This Is the Savory Cabbage Tarte Tatin You’re About to See Everywhere

This tart has a caramel-like sauce, tender cabbage, nutty Gruyère cheese, and a crispy crust for a vegetarian centerpiece that’s gorgeous and delicious. Make it for Mother’s Day or any other special occasion.

A savory cabbage tart tatin on a green plate
Serious Eats / Photographer: Robby Lozano, Food Stylist: Melissa Gray, Prop Stylist: Tucker Vines

When Serious Eats’ social media editor and trend watcher, Kelli Solomon, told the team that cabbage is having a moment, we listened. OK, we listened after she told us for the tenth time, and only after the New Yorker beat us to the punch. (Sorry, Kelli—next time, we’ll listen the first time.) This got us thinking about creative ways to showcase cabbage beyond what we've already published. It's a versatile vegetable, and we already have creative cabbage recipes for turning it into savory pancakes, various salads and slaws, pickles, kimchi, stir fries, and more. Then the moment of inspiration struck: It should star in a savory tarte tatin. 

Drawing inspiration from Sasha Marx’s French onion soup tarte tatin, we asked our test kitchen colleague, expert recipe developer Melissa Gray, to figure out how to turn a humble head of cabbage into a centerpiece-worthy savory tart. I’m not gonna lie: There were some false starts. In the first couple of attempts, the cabbage released what Melissa called a “swimming pool of liquid,” which resulted in a soggy, unpleasant crust. But that’s why we test our recipes, and keep testing until they not only work but shine.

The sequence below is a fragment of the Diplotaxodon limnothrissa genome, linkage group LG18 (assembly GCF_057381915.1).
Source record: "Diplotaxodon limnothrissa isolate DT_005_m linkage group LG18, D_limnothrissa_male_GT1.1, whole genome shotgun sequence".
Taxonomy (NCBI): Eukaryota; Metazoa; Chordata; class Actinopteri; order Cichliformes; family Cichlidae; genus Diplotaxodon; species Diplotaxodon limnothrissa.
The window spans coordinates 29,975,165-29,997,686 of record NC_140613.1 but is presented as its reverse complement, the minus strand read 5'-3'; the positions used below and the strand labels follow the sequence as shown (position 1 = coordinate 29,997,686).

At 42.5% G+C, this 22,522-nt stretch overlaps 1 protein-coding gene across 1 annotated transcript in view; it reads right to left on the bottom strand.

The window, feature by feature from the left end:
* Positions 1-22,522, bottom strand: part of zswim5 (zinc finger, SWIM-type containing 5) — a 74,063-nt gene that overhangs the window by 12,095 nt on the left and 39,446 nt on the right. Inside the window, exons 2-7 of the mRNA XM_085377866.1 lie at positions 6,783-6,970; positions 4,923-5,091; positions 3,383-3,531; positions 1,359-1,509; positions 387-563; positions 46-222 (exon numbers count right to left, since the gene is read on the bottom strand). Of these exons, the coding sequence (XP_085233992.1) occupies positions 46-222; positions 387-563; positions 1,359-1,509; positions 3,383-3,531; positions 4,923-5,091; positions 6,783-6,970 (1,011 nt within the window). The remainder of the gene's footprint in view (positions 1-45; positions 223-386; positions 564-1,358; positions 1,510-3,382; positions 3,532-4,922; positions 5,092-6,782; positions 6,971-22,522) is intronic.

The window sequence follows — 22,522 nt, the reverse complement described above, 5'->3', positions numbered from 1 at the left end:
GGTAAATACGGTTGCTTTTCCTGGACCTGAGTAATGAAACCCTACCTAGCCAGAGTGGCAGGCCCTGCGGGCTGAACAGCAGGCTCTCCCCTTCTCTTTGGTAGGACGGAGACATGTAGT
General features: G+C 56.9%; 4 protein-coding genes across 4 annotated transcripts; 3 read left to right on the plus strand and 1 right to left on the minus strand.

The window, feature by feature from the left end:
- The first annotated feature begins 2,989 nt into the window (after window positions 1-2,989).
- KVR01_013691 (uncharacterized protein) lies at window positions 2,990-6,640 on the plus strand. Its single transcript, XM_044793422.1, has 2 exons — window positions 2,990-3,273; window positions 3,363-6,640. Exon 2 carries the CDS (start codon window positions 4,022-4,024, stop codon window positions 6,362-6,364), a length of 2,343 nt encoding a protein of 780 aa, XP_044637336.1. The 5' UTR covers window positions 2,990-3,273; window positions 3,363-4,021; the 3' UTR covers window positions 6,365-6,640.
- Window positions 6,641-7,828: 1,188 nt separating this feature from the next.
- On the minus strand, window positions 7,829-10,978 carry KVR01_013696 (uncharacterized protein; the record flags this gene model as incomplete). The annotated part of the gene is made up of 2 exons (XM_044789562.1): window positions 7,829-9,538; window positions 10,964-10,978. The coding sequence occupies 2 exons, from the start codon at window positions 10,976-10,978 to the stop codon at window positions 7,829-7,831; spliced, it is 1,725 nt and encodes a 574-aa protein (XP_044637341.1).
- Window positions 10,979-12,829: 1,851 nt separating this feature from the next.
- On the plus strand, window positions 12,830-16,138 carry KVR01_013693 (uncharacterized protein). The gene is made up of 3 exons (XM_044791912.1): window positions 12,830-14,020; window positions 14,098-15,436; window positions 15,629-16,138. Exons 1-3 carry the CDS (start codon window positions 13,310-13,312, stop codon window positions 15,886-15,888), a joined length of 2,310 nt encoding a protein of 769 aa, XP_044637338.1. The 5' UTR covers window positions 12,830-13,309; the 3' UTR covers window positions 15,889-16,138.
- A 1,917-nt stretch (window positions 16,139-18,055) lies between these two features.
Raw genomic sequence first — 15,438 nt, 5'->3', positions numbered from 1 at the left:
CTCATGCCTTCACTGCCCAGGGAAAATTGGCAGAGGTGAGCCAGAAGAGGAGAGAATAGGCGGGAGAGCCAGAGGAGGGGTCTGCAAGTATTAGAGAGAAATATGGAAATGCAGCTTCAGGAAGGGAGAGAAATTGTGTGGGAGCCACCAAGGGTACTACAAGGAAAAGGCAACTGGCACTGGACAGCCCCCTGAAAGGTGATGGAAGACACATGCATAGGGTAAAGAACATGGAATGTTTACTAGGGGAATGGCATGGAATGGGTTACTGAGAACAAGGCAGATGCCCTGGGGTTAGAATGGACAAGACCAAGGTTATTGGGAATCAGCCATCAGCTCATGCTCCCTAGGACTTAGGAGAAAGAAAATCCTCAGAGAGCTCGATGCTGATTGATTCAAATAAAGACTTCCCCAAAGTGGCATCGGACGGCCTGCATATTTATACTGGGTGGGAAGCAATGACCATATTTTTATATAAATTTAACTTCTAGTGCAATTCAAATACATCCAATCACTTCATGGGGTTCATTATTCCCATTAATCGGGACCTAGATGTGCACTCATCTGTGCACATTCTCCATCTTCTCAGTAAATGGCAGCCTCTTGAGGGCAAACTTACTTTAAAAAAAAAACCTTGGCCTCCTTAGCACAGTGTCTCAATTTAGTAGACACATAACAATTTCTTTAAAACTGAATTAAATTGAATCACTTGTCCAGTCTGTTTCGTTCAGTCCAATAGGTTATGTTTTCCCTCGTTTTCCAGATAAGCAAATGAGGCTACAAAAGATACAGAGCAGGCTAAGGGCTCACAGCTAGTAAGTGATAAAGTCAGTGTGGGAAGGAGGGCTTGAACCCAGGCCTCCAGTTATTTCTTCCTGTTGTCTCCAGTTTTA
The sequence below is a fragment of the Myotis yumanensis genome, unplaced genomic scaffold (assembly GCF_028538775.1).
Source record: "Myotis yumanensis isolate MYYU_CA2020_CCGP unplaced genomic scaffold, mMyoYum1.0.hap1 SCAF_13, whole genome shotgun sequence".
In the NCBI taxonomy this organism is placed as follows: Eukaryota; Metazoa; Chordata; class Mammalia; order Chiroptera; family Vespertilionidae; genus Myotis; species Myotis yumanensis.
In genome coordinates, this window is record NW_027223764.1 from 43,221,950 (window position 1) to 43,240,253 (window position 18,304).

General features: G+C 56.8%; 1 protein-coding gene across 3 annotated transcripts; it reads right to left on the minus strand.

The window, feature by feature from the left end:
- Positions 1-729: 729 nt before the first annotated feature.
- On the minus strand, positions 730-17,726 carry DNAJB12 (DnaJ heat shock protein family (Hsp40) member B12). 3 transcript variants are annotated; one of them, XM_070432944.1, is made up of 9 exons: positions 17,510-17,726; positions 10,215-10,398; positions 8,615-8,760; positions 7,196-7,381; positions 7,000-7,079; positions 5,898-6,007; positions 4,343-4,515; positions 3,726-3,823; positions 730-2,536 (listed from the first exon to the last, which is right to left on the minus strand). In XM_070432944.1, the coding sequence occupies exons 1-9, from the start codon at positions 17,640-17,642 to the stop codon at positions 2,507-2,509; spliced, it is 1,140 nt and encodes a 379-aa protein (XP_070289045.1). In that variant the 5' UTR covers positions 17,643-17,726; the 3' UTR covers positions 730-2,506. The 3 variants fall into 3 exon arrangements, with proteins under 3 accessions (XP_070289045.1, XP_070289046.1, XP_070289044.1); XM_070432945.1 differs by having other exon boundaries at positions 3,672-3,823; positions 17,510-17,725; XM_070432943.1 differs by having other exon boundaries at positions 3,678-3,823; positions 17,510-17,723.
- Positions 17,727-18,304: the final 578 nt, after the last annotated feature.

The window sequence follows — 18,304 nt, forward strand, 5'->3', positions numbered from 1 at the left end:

We arrived at that shiny moment with this tart—a deeply flavorful combination of tender roasted cabbage with a tang from white balsamic vinegar, nutty Gruyère cheese, and a buttery crust that can be made with homemade or store-bought dough. And as you can see from the photos here, it looks gorgeous too. Read on for details on the steps Melissa took to make this tart a champion and for the full recipe.

Savory Tart Tatin on a green plate with a slice on another plaate
Serious Eats / Robby Lozano

4 Tips for Making This Show-Stopping Cabbage Tarte Tatin

  1. Start with a flavorful sweet-tart syrup. Rather than just flinging cabbage into a pan and tossing pie dough on top, this recipe starts with a flavorful, caramel-like base of sugar, butter, white balsamic vinegar, Dijon mustard, and thyme, all cooked down until it’s thick and deep golden brown, and then poured into the bottom of the baking dish in which the cabbage will be cooked.

    The vinegar is an important element of this sauce, adding a bright note to balance the caramel sweetness and bend it away from the dessert realm of a classic apple tarte tatin towards the more savory zone of cabbage. If you want to mix up the vinegar flavor, you can use Champagne vinegar or another white wine vinegar instead of the white balsamic. Just stick to a white vinegar since dark colored vinegars will give the tart a muddy appearance. 
  2. Precook the cabbage and dry it well. Cabbage contains a lot of moisture, so to avoid a soupy tart with a soggy crust, it’s critical to cook it before assembling the tart. For this recipe, we bake the cabbage until tender and golden brown, which builds flavor and removes excess water, then press it dry with paper towels before assembling the dish. 
  3. Use a flavorful cheese. A layer of nutty Gruyère scattered over the cabbage adds richness to the tart, as well as saltiness that complements the sweet cabbage and vinegar syrup.